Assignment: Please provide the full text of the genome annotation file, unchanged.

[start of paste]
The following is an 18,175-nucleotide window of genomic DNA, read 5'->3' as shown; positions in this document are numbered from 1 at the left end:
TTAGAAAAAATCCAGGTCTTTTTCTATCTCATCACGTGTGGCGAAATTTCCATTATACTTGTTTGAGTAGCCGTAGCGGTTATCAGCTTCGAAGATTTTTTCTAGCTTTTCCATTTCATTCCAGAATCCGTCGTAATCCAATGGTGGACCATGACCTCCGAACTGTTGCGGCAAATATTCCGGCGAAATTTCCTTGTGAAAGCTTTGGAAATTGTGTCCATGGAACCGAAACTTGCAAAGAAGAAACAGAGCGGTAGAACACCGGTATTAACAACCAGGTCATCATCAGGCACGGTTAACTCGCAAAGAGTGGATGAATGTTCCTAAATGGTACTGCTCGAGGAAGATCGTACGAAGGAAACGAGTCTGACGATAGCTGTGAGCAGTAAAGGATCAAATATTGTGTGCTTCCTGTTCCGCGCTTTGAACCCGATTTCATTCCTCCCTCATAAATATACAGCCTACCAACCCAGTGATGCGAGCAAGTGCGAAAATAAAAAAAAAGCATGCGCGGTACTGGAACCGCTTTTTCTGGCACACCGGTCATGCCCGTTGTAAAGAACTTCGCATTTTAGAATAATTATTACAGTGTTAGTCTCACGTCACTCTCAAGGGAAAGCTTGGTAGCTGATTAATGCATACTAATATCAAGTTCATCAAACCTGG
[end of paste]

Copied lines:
The following is an 18,175-nucleotide window of genomic DNA, read 5'->3' as shown; positions in this document are numbered from 1 at the left end:
TTAGAAAAAATCCAGGTCTTTTTCTATCTCATCACGTGTGGCGAAATTTCCATTATACTTGTTTGAGTAGCCGTAGCGGTTATCAGCTTCGAAGATTTTTTCTAGCTTTTCCATTTCATTCCAGAATCCGTCGTAATCCAATGGTGGACCATGACCTCCGAACTGTTGCGGCAAATATTCCGGCGAAATTTCCTTGTGAAAGCTTTGGAAATTGTGTCCATGGAACCGAAACTTGCAAAGAAGAAACAGAGCGGTAGAACACCGGTATTAACAACCAGGTCATCATCAGGCACGGTTAACTCGCAAAGAGTGGATGAATGTTCCTAAATGGTACTGCTCGAGGAAGATCGTACGAAGGAAACGAGTCTGACGATAGCTGTGAGCAGTAAAGGATCAAATATTGTGTGCTTCCTGTTCCGCGCTTTGAACCCGATTTCATTCCTCCCTCATAAATATACAGCCTACCAACCCAGTGATGCGAGCAAGTGCGAAAATAAAAAAAAAGCATGCGCGGTACTGGAACCGCTTTTTCTGGCACACCGGTCATGCCCGTTGTAAAGAACTTCGCATTTTAGAATAATTATTACAGTGTTAGTCTCACGTCACTCTCAAGGGAAAGCTTGGTAGCTGATTAATGCATACTAATATCAAGTTCATCAAACCTGG